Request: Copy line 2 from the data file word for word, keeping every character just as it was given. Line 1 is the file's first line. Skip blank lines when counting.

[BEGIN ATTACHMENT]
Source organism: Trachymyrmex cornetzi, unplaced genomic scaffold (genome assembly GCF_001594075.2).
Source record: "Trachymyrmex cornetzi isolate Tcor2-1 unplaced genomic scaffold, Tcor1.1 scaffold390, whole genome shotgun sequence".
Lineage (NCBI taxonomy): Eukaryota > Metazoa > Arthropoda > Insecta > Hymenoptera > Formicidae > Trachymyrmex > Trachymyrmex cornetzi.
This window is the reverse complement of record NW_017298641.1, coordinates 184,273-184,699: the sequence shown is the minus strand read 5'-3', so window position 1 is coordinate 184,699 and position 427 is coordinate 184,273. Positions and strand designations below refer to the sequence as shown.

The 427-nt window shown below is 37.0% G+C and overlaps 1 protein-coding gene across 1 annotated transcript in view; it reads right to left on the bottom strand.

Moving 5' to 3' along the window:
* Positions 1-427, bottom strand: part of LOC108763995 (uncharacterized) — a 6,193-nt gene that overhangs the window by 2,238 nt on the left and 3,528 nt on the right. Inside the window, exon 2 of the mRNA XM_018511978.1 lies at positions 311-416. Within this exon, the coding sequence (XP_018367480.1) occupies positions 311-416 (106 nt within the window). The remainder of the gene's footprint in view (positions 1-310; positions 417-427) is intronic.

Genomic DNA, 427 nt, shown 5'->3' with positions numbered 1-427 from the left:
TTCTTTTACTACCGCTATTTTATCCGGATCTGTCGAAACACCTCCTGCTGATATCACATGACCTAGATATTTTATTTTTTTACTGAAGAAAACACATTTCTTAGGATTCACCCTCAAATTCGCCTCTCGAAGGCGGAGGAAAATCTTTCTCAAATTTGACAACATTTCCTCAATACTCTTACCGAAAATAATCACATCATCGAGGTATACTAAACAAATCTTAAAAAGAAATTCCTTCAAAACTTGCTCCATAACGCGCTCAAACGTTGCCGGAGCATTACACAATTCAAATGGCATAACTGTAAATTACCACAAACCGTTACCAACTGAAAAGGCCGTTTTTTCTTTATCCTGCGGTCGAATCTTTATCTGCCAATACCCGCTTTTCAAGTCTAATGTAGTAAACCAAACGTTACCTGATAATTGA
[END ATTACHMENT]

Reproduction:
Source record: "Trachymyrmex cornetzi isolate Tcor2-1 unplaced genomic scaffold, Tcor1.1 scaffold390, whole genome shotgun sequence".